Outpatient Therapy for Drug and Alcohol Addiction
If you or a loved one is struggling with an alcohol or drug addiction, you may be reviewing options for rehabilitation programs. Depending on the circumstances surrounding your addiction, you may be looking for medically assisted detox or inpatient care, or even searching online for “outpatient drug rehab near me.” Each program is designed around different stages of addiction and recovery, with outpatient therapy usually being the last step in a full continuum of care.
What Is Outpatient Therapy?
Outpatient treatment, or therapy, is a broad term for any type of care that allows clients to come and go during normal daily activities. In some cases, they will live at home while in other cases, they’ll living in an outpatient facility where they are required to abide by rules on curfews and attendance in treatment therapy. This type of program affords people more freedom in treatment, giving clients the ability to maintain a job and keep up with day-to-day responsibilities at the home in which they’re living during treatment. Those just beginning outpatient care may need daily sessions with a therapist or clinical staff, while those further along in recovery (or with less severe addictions) may be successful with part-time sessions once or twice per week.
Outpatient therapy services usually last anywhere from one to three months, as this is the window of time in which those in recovery are most vulnerable to relapse. The length of time a client spends in outpatient care depends on their progress in recovery, which takes into account their mental stability and physical health.
At Renaissance Recovery, that treatment usually includes:
- Individual counseling with a therapist
- Medication management as needed for co-occurring disorders
- Group and family therapy sessions
- Nutritional discussion and coaching
- Recreational/activity therapy
- Relapse prevention
- Sober living housing, if needed
Since outpatient therapy services don’t involve monitoring at a treatment facility, it requires each client to have a high degree of dedication to the program and be capable of maintaining sobriety without intensive care. It also requires a living situation that is free from drugs and alcohol. Each person will be held accountable for their treatment schedule during the day at the facility, and be empowered to continue living in recovery at home, using the guidance and support they’ve garnered.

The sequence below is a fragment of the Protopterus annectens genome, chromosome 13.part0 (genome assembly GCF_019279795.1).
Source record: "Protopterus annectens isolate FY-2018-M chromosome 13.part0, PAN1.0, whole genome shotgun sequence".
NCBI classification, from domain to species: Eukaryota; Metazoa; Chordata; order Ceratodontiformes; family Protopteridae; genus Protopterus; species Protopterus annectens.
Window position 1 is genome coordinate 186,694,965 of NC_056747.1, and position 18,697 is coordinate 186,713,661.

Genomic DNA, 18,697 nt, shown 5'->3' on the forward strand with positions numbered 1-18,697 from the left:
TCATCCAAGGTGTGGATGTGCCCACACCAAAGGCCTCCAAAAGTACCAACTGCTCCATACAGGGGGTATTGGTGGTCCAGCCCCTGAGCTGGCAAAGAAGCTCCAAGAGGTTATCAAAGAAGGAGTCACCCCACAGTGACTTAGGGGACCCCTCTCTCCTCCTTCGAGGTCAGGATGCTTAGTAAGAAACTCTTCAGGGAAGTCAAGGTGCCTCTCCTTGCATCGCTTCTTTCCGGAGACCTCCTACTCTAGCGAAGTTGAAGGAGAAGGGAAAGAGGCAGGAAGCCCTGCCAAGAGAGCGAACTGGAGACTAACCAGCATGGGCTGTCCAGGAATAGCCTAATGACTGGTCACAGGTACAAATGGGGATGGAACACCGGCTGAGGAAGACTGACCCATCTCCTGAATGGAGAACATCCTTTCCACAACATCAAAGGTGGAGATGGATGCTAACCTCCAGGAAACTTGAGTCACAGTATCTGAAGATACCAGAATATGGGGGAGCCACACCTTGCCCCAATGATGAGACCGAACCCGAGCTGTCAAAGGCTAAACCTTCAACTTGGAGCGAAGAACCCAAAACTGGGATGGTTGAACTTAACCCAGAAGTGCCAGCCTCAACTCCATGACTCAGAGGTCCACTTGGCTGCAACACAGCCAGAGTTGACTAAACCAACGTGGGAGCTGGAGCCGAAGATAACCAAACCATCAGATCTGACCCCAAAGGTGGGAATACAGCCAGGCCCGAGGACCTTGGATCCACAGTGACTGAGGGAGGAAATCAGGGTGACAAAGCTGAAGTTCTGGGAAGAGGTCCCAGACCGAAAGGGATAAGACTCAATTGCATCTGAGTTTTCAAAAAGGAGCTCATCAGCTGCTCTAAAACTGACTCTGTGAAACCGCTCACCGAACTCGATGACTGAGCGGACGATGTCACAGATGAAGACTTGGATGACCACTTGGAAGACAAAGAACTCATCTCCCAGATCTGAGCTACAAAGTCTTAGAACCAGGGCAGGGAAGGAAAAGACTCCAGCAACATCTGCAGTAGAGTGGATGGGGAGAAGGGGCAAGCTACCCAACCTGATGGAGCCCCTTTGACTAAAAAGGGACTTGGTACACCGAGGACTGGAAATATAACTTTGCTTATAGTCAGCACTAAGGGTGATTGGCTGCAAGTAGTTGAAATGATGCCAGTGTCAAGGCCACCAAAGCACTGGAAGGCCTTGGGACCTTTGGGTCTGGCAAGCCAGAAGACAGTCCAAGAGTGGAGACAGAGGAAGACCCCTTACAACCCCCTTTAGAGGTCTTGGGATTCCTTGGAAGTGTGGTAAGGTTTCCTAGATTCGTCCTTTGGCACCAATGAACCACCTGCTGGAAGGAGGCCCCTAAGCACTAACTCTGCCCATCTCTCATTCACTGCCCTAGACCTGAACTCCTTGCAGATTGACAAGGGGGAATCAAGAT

Outpatient Drug Rehab
If someone is struggling with a severe drug addiction, an outpatient program will likely not be suitable at first. Before outpatient, detox care will be necessary to completely rid their body of drugs or alcohol. After going through medical detox, or attending a detox clinic, the work of recovery can begin. Outpatient therapy is recommended for people who have completed an inpatient program or higher level of care, or for those who are medically stable and able to pursue recovery with minimal assistance.
Top Benefits of Outpatient Drug Addiction Treatment:
- Less Commitment: On average, outpatient care requires less time and money to complete.
- Greater Privacy: As outpatient rehab allows you to keep up with your daily life, you will likely not have to disclose to employers or friends that you are receiving treatment.
- Greater Autonomy: In outpatient care, you hold yourself accountable on a daily basis, but can receive medical support when needed.
- Collective Support: Individual counseling, along with group and family therapy, will help you build your network of supporters and stay strong in sobriety.
How Does Outpatient Drug Rehab Work?